# Oppenheimer-Snyder Model of Gravitational Collapse: Mathematical Details

**Estimated Read Time:**7 minute(s)

**Common Topics:**matter, metric, outside, coordinates, collapsing

In a previous article, I described in general terms the model of gravitational collapse of a spherically symmetric massive object, first published by Oppenheimer and Snyder in their classic 1939 paper. In this follow-up article, I will give further mathematical details about the model, using an approach somewhat different from their original paper (and inspired by the approach described in MTW and Landau & Lifschitz).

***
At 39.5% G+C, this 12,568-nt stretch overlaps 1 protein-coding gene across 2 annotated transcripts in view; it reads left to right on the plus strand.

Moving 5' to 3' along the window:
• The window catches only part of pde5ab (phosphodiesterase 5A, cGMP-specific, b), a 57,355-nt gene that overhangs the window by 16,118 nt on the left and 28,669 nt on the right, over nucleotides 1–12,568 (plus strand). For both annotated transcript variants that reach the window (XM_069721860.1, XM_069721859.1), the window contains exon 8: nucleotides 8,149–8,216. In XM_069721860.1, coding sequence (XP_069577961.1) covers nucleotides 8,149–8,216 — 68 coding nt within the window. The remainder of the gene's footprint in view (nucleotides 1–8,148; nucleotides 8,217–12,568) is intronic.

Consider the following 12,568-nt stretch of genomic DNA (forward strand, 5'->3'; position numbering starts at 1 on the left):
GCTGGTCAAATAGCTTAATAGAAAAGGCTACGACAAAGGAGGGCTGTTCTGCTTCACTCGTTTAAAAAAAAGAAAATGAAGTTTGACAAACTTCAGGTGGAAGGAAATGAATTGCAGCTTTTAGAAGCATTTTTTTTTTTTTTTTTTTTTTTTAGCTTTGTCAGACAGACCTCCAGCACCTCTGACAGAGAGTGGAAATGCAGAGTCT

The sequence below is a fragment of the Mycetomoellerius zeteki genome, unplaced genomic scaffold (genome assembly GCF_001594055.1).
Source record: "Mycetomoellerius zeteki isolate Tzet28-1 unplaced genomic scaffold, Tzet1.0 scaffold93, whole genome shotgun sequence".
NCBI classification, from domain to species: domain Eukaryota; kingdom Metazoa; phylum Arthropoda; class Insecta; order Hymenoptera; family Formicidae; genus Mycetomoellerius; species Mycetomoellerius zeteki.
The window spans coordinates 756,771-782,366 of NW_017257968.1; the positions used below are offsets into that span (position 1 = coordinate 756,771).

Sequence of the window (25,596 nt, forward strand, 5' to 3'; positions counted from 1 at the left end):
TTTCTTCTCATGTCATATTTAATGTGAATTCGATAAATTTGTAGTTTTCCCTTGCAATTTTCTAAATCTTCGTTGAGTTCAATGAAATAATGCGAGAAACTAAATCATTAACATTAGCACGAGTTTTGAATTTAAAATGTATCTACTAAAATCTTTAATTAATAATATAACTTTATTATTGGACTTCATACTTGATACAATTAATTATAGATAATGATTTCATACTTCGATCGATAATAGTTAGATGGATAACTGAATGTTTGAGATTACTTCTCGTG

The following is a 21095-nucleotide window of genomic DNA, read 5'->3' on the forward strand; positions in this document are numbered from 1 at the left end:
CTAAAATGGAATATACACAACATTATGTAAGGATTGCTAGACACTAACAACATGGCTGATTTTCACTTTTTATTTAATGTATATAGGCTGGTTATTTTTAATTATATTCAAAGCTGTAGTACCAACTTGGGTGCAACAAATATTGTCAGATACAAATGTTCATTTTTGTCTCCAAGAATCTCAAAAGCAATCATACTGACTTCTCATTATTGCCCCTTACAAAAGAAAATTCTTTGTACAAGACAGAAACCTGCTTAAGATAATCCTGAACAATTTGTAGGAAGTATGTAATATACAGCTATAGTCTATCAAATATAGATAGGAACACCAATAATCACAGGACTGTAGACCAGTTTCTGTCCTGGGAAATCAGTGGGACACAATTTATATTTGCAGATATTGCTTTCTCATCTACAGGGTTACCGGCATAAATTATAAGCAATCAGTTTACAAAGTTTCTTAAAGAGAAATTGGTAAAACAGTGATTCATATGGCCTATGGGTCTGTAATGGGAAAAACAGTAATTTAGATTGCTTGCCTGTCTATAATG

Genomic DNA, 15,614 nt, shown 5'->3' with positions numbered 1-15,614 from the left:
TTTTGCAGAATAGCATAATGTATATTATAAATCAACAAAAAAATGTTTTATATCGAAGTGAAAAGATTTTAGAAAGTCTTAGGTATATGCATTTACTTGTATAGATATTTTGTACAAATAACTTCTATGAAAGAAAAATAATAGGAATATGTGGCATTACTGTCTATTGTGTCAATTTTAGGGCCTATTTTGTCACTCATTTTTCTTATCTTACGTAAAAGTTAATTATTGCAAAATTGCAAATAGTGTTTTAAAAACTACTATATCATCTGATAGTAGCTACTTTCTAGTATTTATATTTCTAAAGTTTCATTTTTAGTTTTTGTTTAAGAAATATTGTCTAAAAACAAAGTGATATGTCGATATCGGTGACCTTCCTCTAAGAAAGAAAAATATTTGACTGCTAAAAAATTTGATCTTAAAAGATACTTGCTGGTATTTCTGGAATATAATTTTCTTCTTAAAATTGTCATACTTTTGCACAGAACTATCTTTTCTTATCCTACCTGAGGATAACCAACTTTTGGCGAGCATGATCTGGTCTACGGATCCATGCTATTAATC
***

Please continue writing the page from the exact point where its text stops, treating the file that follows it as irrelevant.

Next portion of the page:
(Note: Weinberg takes a different approach in the vacuum region outside the collapsing matter. Instead of finding an expression for the exterior vacuum metric in comoving coordinates, he finds an expression for the interior metric in coordinates similar to standard Schwarzschild coordinates. We will not discuss that approach here, but it is instructive to compare the two. The latter approach, which also has similarities to the approach taken in the original Oppenheimer-Snyder paper, has the obvious limitation of having a coordinate singularity at the horizon, as well as other more technical issues; but since those sources are focused mainly on how the collapse appears to a distant observer, those limitations are less of an issue than they would be for us here since we want a description that covers the entire collapse and includes both distant observers *and* the collapsing matter all the way down to the singularity. The comoving coordinate approach we use here is much better suited for that.)